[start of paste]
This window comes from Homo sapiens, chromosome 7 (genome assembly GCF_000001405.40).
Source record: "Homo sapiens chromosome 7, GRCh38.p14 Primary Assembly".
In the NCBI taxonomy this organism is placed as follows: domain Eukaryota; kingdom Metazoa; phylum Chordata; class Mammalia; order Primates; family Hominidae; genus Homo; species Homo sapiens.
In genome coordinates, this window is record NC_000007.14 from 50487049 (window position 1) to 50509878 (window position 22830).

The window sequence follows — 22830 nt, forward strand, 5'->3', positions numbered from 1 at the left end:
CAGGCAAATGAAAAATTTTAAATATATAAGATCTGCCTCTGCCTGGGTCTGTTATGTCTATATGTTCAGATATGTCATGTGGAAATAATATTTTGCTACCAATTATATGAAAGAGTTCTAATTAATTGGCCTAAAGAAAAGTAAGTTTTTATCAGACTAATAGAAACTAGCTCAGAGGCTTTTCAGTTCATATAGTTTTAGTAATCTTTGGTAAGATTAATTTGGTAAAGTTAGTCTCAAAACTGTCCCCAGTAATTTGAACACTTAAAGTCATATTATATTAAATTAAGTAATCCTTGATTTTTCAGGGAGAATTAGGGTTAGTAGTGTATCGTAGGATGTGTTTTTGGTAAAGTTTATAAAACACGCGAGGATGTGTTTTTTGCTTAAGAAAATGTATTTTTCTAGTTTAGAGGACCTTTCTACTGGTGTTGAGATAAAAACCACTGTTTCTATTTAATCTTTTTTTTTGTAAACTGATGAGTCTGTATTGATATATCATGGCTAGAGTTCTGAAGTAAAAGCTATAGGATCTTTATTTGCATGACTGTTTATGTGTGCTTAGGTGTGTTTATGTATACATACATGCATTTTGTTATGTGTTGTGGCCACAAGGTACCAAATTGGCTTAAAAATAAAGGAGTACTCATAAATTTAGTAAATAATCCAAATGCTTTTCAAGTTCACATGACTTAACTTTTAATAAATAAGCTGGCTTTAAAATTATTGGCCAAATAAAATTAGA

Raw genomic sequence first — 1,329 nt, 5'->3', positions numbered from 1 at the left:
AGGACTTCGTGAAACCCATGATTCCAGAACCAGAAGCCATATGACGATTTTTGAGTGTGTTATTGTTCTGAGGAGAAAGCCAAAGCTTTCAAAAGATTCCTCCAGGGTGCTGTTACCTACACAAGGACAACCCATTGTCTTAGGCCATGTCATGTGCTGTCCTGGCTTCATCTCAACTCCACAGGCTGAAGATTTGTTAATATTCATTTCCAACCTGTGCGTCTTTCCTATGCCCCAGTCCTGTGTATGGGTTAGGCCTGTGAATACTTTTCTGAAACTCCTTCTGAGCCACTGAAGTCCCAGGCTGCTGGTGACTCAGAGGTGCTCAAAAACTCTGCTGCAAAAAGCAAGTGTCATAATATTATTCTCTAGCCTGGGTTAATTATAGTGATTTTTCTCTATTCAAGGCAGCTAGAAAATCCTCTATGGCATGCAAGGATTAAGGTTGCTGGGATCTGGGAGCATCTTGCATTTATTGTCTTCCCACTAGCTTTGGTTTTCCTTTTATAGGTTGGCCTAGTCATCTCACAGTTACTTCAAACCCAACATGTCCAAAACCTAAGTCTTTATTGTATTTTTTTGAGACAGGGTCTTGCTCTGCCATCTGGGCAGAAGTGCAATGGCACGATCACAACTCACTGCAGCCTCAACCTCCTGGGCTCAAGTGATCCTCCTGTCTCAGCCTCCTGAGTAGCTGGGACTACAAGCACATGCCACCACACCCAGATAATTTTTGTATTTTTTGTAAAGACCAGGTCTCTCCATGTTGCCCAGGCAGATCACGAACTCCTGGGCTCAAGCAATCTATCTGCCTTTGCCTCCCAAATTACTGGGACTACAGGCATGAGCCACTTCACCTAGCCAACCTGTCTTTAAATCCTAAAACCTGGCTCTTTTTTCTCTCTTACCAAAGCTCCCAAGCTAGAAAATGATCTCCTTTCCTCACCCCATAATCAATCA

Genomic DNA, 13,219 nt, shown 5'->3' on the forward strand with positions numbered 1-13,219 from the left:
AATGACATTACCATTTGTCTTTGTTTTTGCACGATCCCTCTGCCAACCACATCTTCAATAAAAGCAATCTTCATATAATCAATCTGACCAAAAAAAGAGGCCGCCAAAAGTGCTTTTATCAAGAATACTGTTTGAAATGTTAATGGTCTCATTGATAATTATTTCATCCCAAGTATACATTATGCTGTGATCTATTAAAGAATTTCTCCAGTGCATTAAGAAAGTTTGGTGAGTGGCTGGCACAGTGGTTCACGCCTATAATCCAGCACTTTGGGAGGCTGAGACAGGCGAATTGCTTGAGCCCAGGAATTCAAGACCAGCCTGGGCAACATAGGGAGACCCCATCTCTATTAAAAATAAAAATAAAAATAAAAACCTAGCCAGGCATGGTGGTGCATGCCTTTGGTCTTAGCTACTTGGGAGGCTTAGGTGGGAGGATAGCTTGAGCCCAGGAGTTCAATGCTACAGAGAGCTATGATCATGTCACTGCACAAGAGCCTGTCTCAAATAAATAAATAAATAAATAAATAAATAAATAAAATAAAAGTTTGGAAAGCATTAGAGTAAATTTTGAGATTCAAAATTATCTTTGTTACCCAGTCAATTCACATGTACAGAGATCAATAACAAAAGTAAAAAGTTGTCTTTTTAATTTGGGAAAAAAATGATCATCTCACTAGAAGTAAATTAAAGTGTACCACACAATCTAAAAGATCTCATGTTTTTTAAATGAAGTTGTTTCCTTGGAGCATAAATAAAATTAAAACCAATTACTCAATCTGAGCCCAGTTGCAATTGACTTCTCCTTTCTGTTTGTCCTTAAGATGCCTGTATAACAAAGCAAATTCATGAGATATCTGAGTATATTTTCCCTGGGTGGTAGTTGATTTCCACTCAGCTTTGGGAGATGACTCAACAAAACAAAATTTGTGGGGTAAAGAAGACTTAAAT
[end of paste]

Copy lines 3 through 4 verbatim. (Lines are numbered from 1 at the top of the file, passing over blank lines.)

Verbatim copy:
In the NCBI taxonomy this organism is placed as follows: domain Eukaryota; kingdom Metazoa; phylum Chordata; class Mammalia; order Primates; family Hominidae; genus Homo; species Homo sapiens.
In genome coordinates, this window is record NC_000007.14 from 50487049 (window position 1) to 50509878 (window position 22830).